Where Will Tropical Storm Nate Hit? The Gulf Coast Braces Itself Yet Again
A tropical depression that formed Wednesday is quickly on its way to becoming Tropical Storm Nate, and it's expected to hit the Gulf Coast of the United States, and possibly Florida and Louisiana, as a full-blown hurricane by this weekend, the Miami Herald reported. Tropical Depression number 16 formed Wednesday morning in the western Caribbean Sea, according to the Weather Channel, and has been churning across the southern Caribbean, gaining momentum.
This is the 16th tropical depression of Atlantic hurricane season, according to the National Hurricane Center. The storm system is expected to bring heavy rain to parts of Central America and the Gulf Coast of the United States, the Weather Channel reported. Residents of western Cuba are also advised to monitor the progress of the storm. You can find a map of the storm's path at the National Hurricane Center's website.
Meteorologists are predicting that Nate will bring heavy winds and rain to Mexico's Yucatan Peninsula, particularly the cities of Cancún and Cozumel, by Friday. On Sunday, it's expected to make landfall in the northern Gulf Coast as either a tropical storm or, likely, a Category 1 hurricane. The cone of the storm is currently centered on the Florida Panhandle, the Sun Sentinel reported.
JUST IN: Tropical Depression Sixteen has formed in the western Caribbean. Expected to become Tropical Storm Nate. pic.twitter.com/4jYQuQcn49— The Weather Channel (@weatherchannel) October 4, 2017
According to the National Hurricane Center, the storm is currently moving over warm waters and encountering light wind shear, which is a difference in wind speed, that could cause it to rapidly intensify. Winds could reach up to 85 mph in just three days, making it a Category 1 hurricane by the time it reaches the Gulf Coast on Saturday, the Miami Herald reported. While the storm's been gaining steam, forecasters are saying it's possible it could weaken as it crosses Central America and the Yucatan, due to land interaction.
Currently, according to the Weather Channel, the tropical depression is located about 55 miles west of San Andres Island, off the coast of Nicaragua, and is moving northwest at 5 to 10 mph. So far, tropical storm warnings have been issued for parts of the Caribbean coasts of Nicaragua and Honduras — from Sandy Bay Sirpi, Nicaragua, to Punta Castilla, Honduras. They can expect heavy winds and rain within the next 36 hours.
Experts predict the storm will track close to the northeast coasts of Honduras and Nicaragua through Thursday, and then head to the Yucatan Peninsula on Friday until possibly early Saturday. Weather Channel reports that the main impact of the storm will be "bands of locally heavy rain, elevated surf, and some stronger wind gusts."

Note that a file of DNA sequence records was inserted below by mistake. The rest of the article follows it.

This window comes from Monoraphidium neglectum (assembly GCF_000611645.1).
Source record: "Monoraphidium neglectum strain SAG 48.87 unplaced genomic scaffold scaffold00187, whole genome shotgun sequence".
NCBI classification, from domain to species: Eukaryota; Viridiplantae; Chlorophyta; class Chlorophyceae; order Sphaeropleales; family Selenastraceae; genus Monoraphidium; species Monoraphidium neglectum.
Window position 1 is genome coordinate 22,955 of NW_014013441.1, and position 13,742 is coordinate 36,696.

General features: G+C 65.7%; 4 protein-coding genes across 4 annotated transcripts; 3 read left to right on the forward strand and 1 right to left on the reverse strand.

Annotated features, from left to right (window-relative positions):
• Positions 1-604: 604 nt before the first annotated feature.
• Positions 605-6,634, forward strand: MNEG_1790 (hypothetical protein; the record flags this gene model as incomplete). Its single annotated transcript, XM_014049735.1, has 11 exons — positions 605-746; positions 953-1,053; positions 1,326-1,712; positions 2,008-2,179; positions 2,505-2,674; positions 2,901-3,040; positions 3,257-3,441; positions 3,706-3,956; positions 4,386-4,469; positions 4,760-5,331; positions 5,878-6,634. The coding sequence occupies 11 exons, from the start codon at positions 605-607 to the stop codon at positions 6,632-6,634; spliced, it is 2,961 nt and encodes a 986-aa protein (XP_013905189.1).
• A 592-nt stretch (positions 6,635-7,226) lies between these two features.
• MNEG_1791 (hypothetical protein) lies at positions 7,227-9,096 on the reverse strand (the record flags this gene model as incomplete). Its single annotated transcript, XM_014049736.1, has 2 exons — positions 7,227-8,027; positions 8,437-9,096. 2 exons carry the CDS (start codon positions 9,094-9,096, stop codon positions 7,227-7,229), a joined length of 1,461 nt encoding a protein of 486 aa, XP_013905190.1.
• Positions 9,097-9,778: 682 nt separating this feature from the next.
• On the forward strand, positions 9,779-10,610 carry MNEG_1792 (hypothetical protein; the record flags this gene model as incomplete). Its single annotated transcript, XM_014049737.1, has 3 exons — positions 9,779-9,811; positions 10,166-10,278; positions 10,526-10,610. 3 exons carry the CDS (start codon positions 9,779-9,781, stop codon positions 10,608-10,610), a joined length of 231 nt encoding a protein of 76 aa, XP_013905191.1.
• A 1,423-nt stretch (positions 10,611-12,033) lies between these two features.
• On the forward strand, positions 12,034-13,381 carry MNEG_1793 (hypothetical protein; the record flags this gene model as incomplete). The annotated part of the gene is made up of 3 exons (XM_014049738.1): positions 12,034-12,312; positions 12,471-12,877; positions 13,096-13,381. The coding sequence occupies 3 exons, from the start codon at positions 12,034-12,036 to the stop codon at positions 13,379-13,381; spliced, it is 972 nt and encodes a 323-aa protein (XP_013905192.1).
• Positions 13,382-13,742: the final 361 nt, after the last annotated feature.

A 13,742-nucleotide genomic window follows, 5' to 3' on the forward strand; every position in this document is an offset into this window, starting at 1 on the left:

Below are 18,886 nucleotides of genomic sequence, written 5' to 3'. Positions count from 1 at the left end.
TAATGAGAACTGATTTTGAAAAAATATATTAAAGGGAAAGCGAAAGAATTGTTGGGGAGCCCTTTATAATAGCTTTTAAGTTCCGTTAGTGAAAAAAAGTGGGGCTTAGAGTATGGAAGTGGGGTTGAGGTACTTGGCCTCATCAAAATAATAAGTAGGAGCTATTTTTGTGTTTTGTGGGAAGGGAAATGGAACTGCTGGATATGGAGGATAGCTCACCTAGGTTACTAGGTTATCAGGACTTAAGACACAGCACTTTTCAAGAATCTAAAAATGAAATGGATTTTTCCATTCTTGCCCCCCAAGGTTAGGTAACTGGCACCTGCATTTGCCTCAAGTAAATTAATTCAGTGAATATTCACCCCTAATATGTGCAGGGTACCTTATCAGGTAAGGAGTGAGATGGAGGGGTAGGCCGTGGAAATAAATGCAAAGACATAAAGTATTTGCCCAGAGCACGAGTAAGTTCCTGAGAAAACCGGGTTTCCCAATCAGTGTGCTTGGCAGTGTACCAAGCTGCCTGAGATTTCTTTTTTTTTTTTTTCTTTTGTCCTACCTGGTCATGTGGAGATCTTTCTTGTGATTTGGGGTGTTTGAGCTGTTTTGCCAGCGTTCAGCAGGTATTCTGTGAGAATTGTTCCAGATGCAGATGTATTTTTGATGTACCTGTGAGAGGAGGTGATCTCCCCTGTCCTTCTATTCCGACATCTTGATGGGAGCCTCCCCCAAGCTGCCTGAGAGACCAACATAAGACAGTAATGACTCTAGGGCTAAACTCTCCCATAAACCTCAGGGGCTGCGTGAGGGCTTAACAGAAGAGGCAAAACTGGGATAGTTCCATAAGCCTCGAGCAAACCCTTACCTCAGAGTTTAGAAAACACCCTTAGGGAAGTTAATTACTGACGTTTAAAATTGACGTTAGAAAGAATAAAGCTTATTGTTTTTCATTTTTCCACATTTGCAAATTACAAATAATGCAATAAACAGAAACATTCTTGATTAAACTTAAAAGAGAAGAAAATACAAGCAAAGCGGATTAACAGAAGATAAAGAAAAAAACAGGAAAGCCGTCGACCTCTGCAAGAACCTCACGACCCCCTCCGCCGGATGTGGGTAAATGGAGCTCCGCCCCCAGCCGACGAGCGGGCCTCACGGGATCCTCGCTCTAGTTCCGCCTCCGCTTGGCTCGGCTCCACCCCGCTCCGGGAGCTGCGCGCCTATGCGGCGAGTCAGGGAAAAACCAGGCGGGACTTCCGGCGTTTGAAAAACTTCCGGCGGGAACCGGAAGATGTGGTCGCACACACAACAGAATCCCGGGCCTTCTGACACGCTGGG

These areas of locally heavy rain are expected to persist into the weekend from eastern Mexico into Guatemala, Honduras, El Salvador, Nicaragua, Costa Rica, and potentially parts of Panama. In parts of Nicaragua, rainfall totals are predicted to reach 30 inches, and in Costa Rica and Panama, rainfall could hit 20 inches, according to the National Hurricane Center.
Torrential rain in these areas could lead to flash flooding and mudslides, according to the Weather Channel, especially in the mountains of Central America. From Central America, Nate is expected to move north into the Gulf of Mexico and make landfall as a low-grade hurricane somewhere between Louisiana and Florida on Sunday. The Weather Channel stressed that it's still too early to predict exactly where the storm will hit or how intense it will be at the time of landfall.
MORE: The storm is expected to become Tropical Storm Nate and may affect the US Gulf Coast as a hurricane over the weekend. pic.twitter.com/6J4PgTm2cg— World News Tonight (@ABCWorldNews) October 4, 2017
If you're in the Gulf Coast area and need to brace for the storm, the Weather Channel says that Saturday is really your last day to prepare, as rainfall could begin and swells could arrive along the coast. The peak impact of the storm is expected to occur Sunday, somewhere from southeast Louisiana to Florida, with heavy rain spreading inland into parts of the Southeast. By Monday, the storm will be inland, with heavy rain and flood threats spreading into the Appalachian Mountains and other parts of the Carolinas. You can also monitor the storm's path using CNN's interactive storm tracker.